American Culture

Joe Nacchio and the moral pathology of a nation

In Spring and Summer of 2000, as the Qwest takeover of US West unfolded, those of us at USW saw the writing on the wall. Though billed as a merger of equals, the financial realities of the deal meant that Q was going to control the merged company.

Who was going to run things? USW had CEO Solomon Trujillo, a man who had worked his way up through the ranks in the Bell system and, despite his flaws, a guy with some actual vision. Yeah, we were supposed to be stereotypical old-economy, slow-moving monopoly while Q was the agile new economy start-up. They were the shiny new future, we were a relic of a dead past.

But go back and do a little research. Who was the first company to roll out DSL in America? US West. And we were on the verge of deploying VDSL – broadband TV and video – when the merger happened. We had some service problems and we were roundly hated for them, and maybe in another post someday I’ll explain why that rage was based on a fairly dramatic failure to understand the real complexity of the problem. (Hint – if somebody had convinced the Colorado Public Utility Commission to, you know, enforce its own goddamned rules requiring companies offering business services to also offer residential services the problem wouldn’t have existed.)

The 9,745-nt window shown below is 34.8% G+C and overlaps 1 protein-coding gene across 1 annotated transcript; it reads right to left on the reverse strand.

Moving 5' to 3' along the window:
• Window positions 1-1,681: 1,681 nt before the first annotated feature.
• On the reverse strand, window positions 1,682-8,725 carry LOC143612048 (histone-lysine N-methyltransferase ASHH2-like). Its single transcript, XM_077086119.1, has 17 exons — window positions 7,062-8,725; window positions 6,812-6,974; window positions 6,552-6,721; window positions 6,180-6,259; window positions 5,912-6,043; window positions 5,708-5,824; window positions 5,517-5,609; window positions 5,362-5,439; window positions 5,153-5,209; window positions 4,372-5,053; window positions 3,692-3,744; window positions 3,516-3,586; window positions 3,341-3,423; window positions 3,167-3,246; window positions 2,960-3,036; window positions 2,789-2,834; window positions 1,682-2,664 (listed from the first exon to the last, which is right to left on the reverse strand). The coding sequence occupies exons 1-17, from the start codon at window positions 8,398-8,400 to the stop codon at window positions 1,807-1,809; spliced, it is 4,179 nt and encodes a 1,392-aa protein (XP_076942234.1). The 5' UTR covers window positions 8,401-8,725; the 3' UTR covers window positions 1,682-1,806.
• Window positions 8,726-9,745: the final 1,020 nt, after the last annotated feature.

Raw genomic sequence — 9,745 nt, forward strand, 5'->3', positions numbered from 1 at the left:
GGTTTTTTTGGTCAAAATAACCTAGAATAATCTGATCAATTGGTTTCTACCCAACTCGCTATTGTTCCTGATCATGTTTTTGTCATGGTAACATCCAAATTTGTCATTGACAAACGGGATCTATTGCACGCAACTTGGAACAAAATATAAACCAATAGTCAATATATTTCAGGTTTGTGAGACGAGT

Long story short – US West was a pretty good company – far better than it was given credit for being – and I had the pleasure of working in one of the absolute best PR units in the world.

Down the street Q had former AT&T exec and future convict Joe Nacchio at the helm. Nacchio had bolted AT&T in a huff when they refused to make him CEO – score one for Ma Bell – and had presided over explosive growth at Qwest. It’s tempting to argue that given the climate at the time and Phil Anschutz’ network of railroad right-of-ways – what a perfect place to lay fiber, huh? – it may not have taken a rocket surgeon to succeed in that role, but let’s not be stingy with credit.

Unfortunately, the deciding vote was going to be cast by Anschutz, and unless something remarkable happened, there was going to be no mystery about that vote at all. So some high-level strategizing concluded that we needed to de-position Nacchio. We need to work the press in such a way that Anschutz felt public pressure to put the steady hand in charge instead of the hot-headed young punk. I was summoned and charged with the task of building the “Joe Must Go” document.